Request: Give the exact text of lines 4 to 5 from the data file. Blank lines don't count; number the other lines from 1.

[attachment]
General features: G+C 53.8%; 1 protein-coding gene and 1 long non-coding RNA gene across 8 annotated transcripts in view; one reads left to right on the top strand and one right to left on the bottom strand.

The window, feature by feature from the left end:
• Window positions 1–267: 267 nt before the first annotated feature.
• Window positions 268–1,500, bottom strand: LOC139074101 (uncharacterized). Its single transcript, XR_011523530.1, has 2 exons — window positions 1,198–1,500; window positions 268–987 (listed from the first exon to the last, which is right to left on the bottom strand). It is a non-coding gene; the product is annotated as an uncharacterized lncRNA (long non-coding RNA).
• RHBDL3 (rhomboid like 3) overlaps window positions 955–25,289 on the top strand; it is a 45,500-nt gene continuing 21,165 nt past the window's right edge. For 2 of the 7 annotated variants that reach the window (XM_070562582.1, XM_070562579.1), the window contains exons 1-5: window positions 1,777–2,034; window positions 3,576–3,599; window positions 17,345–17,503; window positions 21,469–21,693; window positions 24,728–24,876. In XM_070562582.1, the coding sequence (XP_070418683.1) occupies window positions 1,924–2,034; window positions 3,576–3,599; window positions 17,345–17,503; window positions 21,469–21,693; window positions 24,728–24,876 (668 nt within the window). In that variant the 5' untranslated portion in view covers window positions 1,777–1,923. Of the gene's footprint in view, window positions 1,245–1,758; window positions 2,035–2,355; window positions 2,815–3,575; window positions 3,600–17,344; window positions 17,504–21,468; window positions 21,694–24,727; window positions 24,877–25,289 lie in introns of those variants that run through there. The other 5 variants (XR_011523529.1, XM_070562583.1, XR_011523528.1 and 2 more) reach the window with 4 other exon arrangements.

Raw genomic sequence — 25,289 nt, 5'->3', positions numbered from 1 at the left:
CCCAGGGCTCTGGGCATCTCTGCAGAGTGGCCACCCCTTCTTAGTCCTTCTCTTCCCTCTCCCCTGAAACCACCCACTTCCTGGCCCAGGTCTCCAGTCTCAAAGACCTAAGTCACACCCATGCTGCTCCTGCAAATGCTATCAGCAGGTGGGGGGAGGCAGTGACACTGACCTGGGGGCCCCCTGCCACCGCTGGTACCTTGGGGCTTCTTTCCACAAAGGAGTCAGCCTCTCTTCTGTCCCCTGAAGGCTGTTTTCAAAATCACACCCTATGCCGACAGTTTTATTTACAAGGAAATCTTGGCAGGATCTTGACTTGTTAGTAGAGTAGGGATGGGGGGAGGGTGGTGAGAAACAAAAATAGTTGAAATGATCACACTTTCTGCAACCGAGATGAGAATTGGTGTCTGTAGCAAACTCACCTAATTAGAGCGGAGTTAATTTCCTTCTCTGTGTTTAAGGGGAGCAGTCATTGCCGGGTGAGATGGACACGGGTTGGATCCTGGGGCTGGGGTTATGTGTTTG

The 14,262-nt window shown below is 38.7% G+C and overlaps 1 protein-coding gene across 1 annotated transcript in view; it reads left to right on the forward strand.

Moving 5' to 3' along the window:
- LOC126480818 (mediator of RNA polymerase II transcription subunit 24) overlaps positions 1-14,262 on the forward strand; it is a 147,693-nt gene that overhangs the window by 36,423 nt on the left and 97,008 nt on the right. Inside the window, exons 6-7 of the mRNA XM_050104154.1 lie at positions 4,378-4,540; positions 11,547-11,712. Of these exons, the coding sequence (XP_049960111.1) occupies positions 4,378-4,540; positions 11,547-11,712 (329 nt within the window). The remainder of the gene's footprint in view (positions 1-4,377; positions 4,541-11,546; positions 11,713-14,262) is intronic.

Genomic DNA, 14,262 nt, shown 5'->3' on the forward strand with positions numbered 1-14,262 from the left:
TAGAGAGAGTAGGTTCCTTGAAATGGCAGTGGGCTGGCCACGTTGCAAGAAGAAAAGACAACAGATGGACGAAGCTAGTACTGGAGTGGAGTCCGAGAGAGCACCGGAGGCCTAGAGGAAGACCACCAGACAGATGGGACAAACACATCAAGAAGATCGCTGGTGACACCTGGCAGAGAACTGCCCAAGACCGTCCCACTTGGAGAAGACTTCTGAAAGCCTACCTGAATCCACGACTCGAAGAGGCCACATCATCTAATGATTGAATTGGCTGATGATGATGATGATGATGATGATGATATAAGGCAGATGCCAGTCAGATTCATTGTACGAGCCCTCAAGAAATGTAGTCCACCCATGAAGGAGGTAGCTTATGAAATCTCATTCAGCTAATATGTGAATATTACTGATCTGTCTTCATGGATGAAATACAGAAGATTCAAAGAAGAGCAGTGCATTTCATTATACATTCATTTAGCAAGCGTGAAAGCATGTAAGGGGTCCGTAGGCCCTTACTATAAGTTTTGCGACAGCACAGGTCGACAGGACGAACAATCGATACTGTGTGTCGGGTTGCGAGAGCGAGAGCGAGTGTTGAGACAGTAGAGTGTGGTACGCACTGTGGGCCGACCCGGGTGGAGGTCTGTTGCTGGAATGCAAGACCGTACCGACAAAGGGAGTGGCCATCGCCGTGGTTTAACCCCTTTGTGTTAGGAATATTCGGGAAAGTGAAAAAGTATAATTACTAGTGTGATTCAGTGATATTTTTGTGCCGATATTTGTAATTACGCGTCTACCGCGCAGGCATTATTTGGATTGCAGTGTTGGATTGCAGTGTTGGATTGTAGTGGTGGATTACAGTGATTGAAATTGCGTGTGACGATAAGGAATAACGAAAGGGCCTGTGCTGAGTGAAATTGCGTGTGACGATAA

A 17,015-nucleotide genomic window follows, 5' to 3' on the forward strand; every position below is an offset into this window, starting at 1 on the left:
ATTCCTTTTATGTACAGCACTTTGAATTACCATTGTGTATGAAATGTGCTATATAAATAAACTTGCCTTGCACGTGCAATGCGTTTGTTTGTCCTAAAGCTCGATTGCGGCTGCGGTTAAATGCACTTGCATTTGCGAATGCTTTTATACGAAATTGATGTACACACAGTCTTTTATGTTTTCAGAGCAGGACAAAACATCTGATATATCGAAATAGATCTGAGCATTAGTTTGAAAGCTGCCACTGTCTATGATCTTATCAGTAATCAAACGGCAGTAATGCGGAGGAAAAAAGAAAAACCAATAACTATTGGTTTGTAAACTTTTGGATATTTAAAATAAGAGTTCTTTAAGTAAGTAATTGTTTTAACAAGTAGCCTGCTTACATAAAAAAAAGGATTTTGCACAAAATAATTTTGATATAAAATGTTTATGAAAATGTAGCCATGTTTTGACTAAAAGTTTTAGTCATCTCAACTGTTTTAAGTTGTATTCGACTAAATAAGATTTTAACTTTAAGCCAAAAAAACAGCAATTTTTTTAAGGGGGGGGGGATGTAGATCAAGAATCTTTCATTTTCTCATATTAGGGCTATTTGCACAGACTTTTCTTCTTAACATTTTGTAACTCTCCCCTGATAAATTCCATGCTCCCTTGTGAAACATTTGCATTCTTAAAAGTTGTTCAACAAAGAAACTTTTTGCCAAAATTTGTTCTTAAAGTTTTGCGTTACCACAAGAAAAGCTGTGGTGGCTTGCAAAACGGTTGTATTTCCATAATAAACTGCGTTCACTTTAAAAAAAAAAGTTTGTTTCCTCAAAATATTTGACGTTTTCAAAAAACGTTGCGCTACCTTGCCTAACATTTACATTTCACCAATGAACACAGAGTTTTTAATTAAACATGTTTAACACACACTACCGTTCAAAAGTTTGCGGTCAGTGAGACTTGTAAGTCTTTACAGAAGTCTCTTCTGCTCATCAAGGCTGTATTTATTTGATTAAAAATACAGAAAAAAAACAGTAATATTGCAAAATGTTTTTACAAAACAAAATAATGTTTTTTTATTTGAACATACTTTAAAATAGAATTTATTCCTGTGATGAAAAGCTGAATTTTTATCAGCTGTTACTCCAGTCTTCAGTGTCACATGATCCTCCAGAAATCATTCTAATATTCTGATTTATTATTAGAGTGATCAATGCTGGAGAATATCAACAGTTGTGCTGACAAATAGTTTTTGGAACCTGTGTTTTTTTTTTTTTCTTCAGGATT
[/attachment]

• Window positions 268–1,500, bottom strand: LOC139074101 (uncharacterized). Its single transcript, XR_011523530.1, has 2 exons — window positions 1,198–1,500; window positions 268–987 (listed from the first exon to the last, which is right to left on the bottom strand). It is a non-coding gene; the product is annotated as an uncharacterized lncRNA (long non-coding RNA).
• RHBDL3 (rhomboid like 3) overlaps window positions 955–25,289 on the top strand; it is a 45,500-nt gene continuing 21,165 nt past the window's right edge. For 2 of the 7 annotated variants that reach the window (XM_070562582.1, XM_070562579.1), the window contains exons 1-5: window positions 1,777–2,034; window positions 3,576–3,599; window positions 17,345–17,503; window positions 21,469–21,693; window positions 24,728–24,876. In XM_070562582.1, the coding sequence (XP_070418683.1) occupies window positions 1,924–2,034; window positions 3,576–3,599; window positions 17,345–17,503; window positions 21,469–21,693; window positions 24,728–24,876 (668 nt within the window). In that variant the 5' untranslated portion in view covers window positions 1,777–1,923. Of the gene's footprint in view, window positions 1,245–1,758; window positions 2,035–2,355; window positions 2,815–3,575; window positions 3,600–17,344; window positions 17,504–21,468; window positions 21,694–24,727; window positions 24,877–25,289 lie in introns of those variants that run through there. The other 5 variants (XR_011523529.1, XM_070562583.1, XR_011523528.1 and 2 more) reach the window with 4 other exon arrangements.